Presenting a standardized version of the White middle-class suburban family, domestic comedies portrayed the conservative values of an idealized American life. Studiously avoiding prevalent social issues such as racial discrimination and civil rights, the shows focused on mostly White middle-class families with traditional nuclear roles mother in the home, father in the office and implied that most domestic problems could be solved within a minute time slot, always ending with a strong moral lesson.
Although these shows depicted an idealized version of American family life, many families in the s were traditional nuclear families. Following the widespread poverty, political uncertainty, and physical separation of the war years, many Americans wanted to settle down, have children, and enjoy the peace and security that family life appeared to offer.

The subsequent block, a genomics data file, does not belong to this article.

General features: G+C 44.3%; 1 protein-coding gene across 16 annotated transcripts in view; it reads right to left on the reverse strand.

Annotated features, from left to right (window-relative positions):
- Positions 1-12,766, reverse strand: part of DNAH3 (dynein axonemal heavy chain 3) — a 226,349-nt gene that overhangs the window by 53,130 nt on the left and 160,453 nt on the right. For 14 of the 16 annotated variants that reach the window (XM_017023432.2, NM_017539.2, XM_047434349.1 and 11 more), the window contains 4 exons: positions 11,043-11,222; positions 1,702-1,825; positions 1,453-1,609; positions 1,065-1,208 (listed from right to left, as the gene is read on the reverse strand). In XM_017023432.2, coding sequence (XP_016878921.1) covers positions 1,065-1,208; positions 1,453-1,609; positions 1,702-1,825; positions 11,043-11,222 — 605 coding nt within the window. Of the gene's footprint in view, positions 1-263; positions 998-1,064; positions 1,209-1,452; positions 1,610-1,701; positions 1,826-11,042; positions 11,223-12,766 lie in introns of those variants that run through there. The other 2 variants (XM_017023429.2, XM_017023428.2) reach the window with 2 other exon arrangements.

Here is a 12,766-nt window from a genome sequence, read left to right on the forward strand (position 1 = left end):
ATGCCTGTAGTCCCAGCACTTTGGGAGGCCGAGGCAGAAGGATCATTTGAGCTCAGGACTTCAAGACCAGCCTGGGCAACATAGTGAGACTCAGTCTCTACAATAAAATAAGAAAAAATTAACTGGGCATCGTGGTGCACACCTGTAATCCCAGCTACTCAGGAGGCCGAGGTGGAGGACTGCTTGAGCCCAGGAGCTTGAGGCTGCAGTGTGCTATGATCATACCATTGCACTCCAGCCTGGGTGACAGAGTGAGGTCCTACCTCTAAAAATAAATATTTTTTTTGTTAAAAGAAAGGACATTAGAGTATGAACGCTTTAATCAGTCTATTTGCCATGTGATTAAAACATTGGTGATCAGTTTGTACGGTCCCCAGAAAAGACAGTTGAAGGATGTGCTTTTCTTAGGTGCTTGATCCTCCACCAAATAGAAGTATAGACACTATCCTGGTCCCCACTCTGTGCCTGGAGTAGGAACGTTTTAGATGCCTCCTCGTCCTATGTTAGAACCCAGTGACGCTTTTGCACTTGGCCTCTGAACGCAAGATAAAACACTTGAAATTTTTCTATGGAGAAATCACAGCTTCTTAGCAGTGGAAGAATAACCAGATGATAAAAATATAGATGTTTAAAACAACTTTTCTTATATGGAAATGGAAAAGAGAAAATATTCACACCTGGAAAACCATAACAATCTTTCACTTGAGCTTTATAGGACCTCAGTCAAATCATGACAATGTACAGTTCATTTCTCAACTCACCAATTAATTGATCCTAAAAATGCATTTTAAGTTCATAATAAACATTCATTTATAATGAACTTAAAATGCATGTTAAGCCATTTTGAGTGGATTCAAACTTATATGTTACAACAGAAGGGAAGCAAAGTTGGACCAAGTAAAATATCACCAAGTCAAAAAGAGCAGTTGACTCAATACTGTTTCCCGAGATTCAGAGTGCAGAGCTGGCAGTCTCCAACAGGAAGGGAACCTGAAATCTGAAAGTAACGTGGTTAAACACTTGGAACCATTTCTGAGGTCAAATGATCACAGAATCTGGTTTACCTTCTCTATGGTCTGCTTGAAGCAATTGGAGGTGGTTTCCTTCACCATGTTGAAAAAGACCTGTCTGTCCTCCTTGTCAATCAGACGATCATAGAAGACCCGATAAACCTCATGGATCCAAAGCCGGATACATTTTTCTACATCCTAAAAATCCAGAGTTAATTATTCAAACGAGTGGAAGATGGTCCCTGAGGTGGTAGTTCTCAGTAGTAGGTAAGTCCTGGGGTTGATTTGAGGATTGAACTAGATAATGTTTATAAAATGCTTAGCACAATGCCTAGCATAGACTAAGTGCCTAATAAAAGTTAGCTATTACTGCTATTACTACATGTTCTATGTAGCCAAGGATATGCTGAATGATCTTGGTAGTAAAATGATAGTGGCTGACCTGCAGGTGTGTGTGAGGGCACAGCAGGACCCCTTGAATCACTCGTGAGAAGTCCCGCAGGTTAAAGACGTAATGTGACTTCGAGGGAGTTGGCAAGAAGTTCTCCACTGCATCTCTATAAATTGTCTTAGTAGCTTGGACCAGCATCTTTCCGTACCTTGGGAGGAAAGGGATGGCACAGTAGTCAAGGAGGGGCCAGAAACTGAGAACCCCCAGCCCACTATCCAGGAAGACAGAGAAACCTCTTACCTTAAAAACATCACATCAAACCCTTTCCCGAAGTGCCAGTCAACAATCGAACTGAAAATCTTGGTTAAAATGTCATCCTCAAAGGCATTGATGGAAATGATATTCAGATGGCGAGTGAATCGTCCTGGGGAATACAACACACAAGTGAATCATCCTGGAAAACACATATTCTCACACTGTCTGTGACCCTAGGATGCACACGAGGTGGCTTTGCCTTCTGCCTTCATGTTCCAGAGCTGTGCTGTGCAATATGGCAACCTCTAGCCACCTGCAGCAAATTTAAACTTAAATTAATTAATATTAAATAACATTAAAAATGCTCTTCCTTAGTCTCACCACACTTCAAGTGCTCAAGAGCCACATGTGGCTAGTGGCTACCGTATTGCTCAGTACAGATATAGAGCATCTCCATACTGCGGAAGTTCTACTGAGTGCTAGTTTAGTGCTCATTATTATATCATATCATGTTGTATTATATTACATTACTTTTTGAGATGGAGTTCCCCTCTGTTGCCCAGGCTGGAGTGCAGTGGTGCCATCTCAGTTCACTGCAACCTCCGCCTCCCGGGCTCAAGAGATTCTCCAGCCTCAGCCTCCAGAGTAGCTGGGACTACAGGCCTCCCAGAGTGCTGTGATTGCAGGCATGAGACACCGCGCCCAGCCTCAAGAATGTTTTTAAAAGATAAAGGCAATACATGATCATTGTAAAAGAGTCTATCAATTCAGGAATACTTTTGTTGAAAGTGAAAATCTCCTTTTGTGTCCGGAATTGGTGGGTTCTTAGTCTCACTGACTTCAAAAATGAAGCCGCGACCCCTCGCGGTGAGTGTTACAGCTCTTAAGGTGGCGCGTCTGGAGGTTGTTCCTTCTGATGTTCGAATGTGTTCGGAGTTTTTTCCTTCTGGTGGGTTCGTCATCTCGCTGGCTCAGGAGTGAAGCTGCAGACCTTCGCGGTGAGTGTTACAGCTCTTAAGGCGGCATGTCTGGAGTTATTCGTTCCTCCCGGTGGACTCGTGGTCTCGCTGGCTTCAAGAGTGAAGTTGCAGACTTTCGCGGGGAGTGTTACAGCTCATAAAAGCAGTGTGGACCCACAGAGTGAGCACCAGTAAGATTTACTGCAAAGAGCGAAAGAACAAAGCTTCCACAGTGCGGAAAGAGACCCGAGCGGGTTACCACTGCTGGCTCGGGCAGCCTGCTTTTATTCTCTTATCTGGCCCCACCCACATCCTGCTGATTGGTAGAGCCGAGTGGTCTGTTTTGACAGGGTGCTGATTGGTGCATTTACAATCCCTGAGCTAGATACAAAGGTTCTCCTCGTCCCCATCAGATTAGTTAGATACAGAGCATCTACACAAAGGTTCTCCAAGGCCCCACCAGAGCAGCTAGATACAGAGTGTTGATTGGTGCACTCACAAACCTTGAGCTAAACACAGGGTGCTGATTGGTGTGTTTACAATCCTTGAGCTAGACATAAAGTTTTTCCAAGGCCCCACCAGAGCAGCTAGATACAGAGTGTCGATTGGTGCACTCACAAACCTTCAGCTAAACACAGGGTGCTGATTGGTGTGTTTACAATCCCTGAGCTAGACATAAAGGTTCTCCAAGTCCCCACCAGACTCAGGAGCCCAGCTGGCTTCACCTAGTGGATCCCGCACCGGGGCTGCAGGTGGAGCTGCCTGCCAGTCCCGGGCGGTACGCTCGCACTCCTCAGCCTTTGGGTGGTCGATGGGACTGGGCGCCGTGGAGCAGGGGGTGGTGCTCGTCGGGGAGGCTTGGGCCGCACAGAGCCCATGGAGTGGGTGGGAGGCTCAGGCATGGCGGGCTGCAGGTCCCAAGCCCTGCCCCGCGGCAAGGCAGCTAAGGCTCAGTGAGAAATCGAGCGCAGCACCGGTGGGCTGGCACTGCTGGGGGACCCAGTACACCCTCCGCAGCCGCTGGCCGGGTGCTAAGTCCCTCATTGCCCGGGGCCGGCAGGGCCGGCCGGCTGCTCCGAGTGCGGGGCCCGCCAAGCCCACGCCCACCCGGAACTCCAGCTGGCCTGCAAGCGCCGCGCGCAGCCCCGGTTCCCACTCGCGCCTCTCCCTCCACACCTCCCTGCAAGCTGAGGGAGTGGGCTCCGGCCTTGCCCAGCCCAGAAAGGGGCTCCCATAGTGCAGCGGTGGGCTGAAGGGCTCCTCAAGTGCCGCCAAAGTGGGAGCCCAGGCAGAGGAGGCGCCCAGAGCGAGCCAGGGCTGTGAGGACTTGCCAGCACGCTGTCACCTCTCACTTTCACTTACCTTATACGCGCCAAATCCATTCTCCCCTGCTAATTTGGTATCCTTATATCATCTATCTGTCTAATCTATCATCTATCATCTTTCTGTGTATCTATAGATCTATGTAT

During the booming postwar era, a period of optimism and prosperity, the traditional nuclear family flourished. However, the families and lifestyles presented in domestic comedies did not encompass the overall American experience by any stretch of the imagination.
BasicBooks, Although nearly 60 percent of the U. Migrant workers suffered horrific deprivations, and racial tensions were rife. None of this was reflected in the world of domestic comedies, where even the Hispanic gardener in Father Knows Best was named Frank Smith.